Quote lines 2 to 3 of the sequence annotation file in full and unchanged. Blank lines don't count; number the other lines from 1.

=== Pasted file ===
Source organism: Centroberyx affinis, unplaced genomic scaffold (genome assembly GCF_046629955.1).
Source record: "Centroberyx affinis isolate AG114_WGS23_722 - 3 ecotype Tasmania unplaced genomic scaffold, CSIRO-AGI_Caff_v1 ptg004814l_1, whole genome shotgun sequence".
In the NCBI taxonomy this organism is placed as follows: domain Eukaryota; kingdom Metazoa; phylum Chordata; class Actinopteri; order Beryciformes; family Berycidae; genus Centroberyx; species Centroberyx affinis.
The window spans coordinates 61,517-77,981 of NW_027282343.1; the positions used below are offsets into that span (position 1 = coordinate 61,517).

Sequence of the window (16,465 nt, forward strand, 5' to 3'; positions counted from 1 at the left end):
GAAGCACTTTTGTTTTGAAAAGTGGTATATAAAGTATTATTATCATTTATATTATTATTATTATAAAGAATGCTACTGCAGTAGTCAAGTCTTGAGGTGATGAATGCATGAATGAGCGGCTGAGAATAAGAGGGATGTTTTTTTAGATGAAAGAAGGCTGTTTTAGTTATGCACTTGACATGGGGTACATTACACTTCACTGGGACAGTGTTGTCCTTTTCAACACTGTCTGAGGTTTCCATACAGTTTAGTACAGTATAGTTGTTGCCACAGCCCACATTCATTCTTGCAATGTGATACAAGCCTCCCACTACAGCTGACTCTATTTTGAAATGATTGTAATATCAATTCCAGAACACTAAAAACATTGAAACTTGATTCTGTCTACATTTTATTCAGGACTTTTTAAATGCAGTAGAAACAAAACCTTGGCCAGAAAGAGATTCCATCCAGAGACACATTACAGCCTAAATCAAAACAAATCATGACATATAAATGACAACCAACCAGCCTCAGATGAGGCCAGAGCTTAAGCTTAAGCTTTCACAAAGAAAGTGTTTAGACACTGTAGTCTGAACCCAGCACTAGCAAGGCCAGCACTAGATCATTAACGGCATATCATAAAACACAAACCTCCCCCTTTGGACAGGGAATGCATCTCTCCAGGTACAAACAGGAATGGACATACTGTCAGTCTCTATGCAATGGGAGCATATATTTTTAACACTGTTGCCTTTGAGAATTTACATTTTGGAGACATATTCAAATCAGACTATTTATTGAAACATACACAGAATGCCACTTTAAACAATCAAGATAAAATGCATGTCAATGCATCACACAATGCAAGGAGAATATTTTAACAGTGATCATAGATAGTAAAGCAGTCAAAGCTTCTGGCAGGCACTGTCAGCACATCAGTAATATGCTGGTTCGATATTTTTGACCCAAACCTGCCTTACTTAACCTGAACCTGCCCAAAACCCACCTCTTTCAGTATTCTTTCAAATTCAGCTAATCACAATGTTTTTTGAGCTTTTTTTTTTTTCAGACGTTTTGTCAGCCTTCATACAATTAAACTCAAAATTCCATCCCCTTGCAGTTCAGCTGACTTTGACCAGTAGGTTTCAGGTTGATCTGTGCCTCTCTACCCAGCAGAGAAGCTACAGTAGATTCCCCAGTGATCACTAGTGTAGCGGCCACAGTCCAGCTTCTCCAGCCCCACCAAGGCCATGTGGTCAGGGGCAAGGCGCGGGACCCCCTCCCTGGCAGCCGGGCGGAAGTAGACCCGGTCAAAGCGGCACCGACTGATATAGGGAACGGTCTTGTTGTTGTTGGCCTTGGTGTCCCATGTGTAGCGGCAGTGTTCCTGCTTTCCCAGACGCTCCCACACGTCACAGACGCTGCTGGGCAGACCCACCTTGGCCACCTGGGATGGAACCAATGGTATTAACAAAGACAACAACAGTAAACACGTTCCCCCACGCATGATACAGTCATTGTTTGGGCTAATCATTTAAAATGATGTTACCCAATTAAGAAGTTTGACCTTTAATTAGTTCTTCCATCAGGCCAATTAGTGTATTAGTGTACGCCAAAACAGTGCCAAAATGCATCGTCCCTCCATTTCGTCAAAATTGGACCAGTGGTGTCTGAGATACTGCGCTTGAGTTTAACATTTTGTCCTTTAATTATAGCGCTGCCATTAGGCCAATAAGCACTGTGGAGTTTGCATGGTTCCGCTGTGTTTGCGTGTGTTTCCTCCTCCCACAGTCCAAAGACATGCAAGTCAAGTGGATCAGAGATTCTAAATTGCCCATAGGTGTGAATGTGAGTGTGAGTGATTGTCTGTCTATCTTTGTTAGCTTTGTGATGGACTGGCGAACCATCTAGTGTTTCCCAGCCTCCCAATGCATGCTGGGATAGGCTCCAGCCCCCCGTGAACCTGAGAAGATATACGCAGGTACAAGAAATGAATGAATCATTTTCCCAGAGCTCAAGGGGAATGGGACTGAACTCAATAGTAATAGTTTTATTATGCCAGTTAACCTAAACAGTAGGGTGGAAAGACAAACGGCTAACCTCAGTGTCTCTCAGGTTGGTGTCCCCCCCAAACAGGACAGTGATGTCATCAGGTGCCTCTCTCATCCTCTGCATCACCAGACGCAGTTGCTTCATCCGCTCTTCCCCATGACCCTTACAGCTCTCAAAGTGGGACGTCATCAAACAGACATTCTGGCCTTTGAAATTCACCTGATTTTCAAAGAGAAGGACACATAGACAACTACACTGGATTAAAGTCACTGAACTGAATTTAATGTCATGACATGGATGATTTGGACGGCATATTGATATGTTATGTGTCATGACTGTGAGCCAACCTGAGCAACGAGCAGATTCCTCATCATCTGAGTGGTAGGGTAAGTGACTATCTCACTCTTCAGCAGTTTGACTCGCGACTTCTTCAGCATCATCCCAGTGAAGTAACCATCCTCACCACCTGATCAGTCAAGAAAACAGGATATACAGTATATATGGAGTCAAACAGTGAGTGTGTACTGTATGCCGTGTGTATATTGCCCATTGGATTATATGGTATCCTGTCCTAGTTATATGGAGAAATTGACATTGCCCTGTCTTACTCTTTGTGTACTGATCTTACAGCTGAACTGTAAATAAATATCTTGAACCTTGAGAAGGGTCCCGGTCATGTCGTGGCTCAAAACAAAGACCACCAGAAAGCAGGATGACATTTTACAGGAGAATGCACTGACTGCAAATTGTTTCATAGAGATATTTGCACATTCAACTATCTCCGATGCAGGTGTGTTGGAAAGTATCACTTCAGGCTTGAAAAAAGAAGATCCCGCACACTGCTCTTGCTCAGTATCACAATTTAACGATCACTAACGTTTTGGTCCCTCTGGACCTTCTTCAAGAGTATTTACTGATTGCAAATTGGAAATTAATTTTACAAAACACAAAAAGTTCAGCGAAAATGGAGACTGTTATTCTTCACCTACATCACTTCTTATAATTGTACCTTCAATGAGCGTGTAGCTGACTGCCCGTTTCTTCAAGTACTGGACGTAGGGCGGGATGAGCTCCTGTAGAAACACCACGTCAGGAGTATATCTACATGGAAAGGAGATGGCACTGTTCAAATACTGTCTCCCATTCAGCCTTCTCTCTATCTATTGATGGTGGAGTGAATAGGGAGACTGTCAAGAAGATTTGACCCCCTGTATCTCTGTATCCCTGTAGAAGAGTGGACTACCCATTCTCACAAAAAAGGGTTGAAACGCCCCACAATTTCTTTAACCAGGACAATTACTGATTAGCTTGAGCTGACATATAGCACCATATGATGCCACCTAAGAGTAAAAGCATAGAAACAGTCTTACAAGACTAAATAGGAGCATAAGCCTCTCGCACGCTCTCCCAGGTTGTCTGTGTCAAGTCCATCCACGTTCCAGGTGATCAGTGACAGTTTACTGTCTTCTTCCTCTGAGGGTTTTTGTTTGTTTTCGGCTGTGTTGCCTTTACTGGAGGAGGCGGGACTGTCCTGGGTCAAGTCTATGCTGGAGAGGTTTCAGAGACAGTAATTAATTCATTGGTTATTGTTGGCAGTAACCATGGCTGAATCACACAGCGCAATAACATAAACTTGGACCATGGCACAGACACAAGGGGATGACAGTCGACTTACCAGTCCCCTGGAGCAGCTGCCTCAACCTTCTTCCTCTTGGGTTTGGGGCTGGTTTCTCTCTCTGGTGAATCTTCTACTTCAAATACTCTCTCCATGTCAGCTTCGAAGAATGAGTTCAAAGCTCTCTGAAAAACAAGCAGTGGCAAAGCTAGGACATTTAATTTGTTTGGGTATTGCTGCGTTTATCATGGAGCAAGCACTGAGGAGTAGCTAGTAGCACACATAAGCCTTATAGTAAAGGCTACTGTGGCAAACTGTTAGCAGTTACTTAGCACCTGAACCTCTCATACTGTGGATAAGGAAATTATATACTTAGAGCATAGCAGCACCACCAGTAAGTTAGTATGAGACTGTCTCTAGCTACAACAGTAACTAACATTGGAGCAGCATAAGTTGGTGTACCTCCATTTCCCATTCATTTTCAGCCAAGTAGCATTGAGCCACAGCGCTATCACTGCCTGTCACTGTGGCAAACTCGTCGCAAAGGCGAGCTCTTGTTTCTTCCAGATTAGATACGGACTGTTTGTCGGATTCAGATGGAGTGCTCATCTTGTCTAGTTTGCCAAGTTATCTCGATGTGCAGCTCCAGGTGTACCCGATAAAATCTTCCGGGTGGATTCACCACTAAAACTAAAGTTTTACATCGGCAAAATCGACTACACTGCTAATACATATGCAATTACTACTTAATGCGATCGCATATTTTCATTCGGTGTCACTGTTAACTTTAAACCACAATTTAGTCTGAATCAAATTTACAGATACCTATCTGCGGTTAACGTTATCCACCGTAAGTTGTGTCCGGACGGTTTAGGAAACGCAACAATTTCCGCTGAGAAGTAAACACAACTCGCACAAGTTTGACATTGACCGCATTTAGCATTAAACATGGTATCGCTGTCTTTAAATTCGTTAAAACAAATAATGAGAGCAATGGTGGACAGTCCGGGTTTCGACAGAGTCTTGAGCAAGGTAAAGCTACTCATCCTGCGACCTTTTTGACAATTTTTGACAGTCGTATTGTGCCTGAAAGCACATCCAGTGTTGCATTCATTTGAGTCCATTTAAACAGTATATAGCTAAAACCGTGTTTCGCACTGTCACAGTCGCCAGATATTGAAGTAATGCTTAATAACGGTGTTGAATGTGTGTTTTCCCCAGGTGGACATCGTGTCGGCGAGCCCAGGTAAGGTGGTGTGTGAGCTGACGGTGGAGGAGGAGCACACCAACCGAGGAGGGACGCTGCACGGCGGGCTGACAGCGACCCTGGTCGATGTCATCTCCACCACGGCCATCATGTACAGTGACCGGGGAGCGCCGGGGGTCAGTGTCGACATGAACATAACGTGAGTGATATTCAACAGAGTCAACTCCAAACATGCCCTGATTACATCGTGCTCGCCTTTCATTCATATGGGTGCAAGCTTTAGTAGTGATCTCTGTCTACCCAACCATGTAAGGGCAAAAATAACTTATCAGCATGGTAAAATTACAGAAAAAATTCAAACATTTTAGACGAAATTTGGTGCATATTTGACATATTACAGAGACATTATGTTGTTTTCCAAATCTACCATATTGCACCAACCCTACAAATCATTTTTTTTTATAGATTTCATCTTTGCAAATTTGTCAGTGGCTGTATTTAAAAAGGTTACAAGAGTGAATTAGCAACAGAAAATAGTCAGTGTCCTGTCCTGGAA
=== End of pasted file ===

Source record: "Centroberyx affinis isolate AG114_WGS23_722 - 3 ecotype Tasmania unplaced genomic scaffold, CSIRO-AGI_Caff_v1 ptg004814l_1, whole genome shotgun sequence".
In the NCBI taxonomy this organism is placed as follows: domain Eukaryota; kingdom Metazoa; phylum Chordata; class Actinopteri; order Beryciformes; family Berycidae; genus Centroberyx; species Centroberyx affinis.